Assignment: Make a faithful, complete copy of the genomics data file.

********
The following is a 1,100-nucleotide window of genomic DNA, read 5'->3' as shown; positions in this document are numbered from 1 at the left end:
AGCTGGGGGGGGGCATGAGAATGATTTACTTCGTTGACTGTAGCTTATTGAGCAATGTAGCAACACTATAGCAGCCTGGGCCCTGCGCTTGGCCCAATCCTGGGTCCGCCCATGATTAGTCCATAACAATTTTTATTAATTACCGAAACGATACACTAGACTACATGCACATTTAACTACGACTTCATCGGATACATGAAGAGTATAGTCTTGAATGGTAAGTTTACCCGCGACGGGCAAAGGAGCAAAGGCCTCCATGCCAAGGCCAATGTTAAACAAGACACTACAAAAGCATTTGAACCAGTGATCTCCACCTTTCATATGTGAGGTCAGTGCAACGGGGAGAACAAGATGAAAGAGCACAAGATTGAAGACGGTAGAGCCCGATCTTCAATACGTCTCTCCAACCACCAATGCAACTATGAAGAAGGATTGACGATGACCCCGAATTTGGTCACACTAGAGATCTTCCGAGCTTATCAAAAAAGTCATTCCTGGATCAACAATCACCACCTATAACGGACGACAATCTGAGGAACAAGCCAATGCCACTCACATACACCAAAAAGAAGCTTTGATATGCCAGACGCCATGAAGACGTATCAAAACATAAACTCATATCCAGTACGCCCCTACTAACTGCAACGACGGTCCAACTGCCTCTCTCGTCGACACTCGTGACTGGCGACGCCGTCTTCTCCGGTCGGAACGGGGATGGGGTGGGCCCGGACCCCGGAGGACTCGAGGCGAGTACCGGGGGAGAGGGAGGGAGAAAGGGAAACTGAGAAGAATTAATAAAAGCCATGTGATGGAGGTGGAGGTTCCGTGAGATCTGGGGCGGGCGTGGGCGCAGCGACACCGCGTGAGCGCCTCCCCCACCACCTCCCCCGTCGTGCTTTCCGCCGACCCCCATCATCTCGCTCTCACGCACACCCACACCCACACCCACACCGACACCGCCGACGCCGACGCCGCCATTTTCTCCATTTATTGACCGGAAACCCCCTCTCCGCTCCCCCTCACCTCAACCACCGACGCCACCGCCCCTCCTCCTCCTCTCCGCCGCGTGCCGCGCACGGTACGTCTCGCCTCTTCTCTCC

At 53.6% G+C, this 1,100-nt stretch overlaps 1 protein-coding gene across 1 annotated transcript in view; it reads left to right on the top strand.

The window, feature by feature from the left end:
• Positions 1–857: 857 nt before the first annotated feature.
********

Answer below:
The following is a 1,100-nucleotide window of genomic DNA, read 5'->3' as shown; positions in this document are numbered from 1 at the left end:
AGCTGGGGGGGGGCATGAGAATGATTTACTTCGTTGACTGTAGCTTATTGAGCAATGTAGCAACACTATAGCAGCCTGGGCCCTGCGCTTGGCCCAATCCTGGGTCCGCCCATGATTAGTCCATAACAATTTTTATTAATTACCGAAACGATACACTAGACTACATGCACATTTAACTACGACTTCATCGGATACATGAAGAGTATAGTCTTGAATGGTAAGTTTACCCGCGACGGGCAAAGGAGCAAAGGCCTCCATGCCAAGGCCAATGTTAAACAAGACACTACAAAAGCATTTGAACCAGTGATCTCCACCTTTCATATGTGAGGTCAGTGCAACGGGGAGAACAAGATGAAAGAGCACAAGATTGAAGACGGTAGAGCCCGATCTTCAATACGTCTCTCCAACCACCAATGCAACTATGAAGAAGGATTGACGATGACCCCGAATTTGGTCACACTAGAGATCTTCCGAGCTTATCAAAAAAGTCATTCCTGGATCAACAATCACCACCTATAACGGACGACAATCTGAGGAACAAGCCAATGCCACTCACATACACCAAAAAGAAGCTTTGATATGCCAGACGCCATGAAGACGTATCAAAACATAAACTCATATCCAGTACGCCCCTACTAACTGCAACGACGGTCCAACTGCCTCTCTCGTCGACACTCGTGACTGGCGACGCCGTCTTCTCCGGTCGGAACGGGGATGGGGTGGGCCCGGACCCCGGAGGACTCGAGGCGAGTACCGGGGGAGAGGGAGGGAGAAAGGGAAACTGAGAAGAATTAATAAAAGCCATGTGATGGAGGTGGAGGTTCCGTGAGATCTGGGGCGGGCGTGGGCGCAGCGACACCGCGTGAGCGCCTCCCCCACCACCTCCCCCGTCGTGCTTTCCGCCGACCCCCATCATCTCGCTCTCACGCACACCCACACCCACACCCACACCGACACCGCCGACGCCGACGCCGCCATTTTCTCCATTTATTGACCGGAAACCCCCTCTCCGCTCCCCCTCACCTCAACCACCGACGCCACCGCCCCTCCTCCTCCTCTCCGCCGCGTGCCGCGCACGGTACGTCTCGCCTCTTCTCTCC

At 53.6% G+C, this 1,100-nt stretch overlaps 1 protein-coding gene across 1 annotated transcript in view; it reads left to right on the top strand.

The window, feature by feature from the left end:
• Positions 1–857: 857 nt before the first annotated feature.